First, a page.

Rahm ready to release his inner Seve
 Jon Rahm of Spain receives the trophy from Colm McLoughlin the Executive Vice Chairman and CEO of Dubai Duty Free after his victory during the final round of the Dubai Duty Free Irish Open at Portstewart Golf Club on July 9, 2017 in Londonderry, Northern Ireland.  (Photo by Warren Little/Getty Images)

Jon Rahm of Spain receives the trophy from Colm McLoughlin the Executive Vice Chairman and CEO of Dubai Duty Free after his victory during the final round of the Dubai Duty Free Irish Open at Portstewart Golf Club on July 9, 2017 in Londonderry, Northern Ireland.  (Photo by Warren Little/Getty Images)

It speaks volumes about Jon Rahm that his mental coach was once a bomb disposal expert for the Basque police for 14 years when ETA was at its height.

But whatever you think about the big Basque golfer's volcanic personality, it's a quality that links him with the man he'd love to take a giant step towards emulating this summer.

Seve Ballesteros didn't just win three Open Championship and two Masters titles, he also won the Irish Open three times in four years between 1983 and 1986 and Rahm has made no secret of the fact that he wants to successfully defend the Dubai Duty Free Irish Open this week.

His propensity for emotional outbursts is a quality that shows he's made from the same volcanic material as his idol. But it's harnessing that power that his mental coach Joseba del Carmen believes is the key to his client's future success.

Rather than trying to defuse Rahm, he believes his role is to "channel" Rahm's frustration and use it to improve his performance.

"Your emotions are basic," Del Carmen told El Pais after Rahm (23) finished fourth behind Patrick Reed in the Masters. "Your emotions are your radar.... a GPS that tells you which way you have to go. The more you try to contain them, the more damage you do."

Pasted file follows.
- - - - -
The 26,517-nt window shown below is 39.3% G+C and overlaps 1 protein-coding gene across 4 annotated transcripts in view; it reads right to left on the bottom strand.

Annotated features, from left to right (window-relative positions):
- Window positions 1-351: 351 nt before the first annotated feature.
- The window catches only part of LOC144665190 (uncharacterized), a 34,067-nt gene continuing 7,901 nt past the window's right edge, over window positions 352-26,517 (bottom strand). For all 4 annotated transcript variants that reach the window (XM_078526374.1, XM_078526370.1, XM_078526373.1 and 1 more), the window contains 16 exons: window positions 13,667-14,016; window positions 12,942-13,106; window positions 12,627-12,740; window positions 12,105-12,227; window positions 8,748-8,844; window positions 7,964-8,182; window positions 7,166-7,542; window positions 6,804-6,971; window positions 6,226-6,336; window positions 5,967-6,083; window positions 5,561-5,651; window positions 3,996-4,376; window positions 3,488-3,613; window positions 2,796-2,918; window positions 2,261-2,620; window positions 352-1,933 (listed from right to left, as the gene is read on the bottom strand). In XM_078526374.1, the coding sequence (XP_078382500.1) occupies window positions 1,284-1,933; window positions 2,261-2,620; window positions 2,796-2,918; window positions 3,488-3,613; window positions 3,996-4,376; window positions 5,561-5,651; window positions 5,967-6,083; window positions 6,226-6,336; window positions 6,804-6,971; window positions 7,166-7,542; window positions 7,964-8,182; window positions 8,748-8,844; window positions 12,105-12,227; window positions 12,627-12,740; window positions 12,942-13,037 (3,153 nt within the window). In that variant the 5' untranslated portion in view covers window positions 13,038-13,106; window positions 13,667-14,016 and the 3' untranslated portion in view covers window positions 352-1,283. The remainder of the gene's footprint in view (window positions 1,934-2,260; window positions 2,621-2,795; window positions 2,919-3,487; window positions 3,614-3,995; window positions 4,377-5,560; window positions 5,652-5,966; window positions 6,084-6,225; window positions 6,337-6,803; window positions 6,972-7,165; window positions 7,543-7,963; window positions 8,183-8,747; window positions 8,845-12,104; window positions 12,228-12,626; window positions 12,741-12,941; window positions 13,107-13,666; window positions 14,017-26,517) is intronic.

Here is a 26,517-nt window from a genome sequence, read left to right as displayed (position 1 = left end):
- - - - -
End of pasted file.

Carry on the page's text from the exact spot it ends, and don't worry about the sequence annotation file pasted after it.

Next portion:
It's fair to say that Del Carmen knows a thing or two about realising tension at work. But he also knows that an emotional Rahm is also a dangerous Rahm for the opposition.

"We can't forget who we are or where we've come from," he said. "Rahm is different, like Seve."

His latest emotional blow-up came in the final round of the Open de France just last Sunday when a trigger-happy photographer caused him to slice his tee shot on the 12th into deep rough.

The world number four ended up making a triple bogey seven, finishing three shots behind winner Alexander Noren. 

But when asked about his emotional stability in Ballyliffin yesterday, he argued that he was not going to change now and wasn't an angry man but merely a frustrated golfer.

"I'm not going to change who I am," he said. "I mean, it's not like I have anger problems.  Who doesn't get frustrated playing this game, right? It's just how it is. 

"I think everybody would have been upset in that situation. I mean, I do get mad, but move on. That's how it is. It's golf. 

"I was upset. I had every right to be upset. I think we all know not to take pictures ten feet away right on my backswing."

Rahm will have to wait another fortnight to challenge for his first major at Carnoustie, but he believes he has the game to take a step closer to Ballesteros' Irish Open record in Ballyliffin.

"I think it's one of the most beautiful golf courses I've ever played, truly," he said. "It's absolutely stunning. The views from the 14th tee and the 7th tee are probably some of the prettiest sights you'll get in golf."

Beauty aside, he sees keeping the ball in the fairway as the biggest challenge facing the big hitters on what Graeme McDowell and Pádraig Harrington have described as a hugely strategic test.

But that's not going to stop him trying to follow in the footsteps of the great Ballesteros.

"Of the Spanish players, Seve is the only one who has won it three times," he said. “So if I could join the likes of players like him, that would be amazing."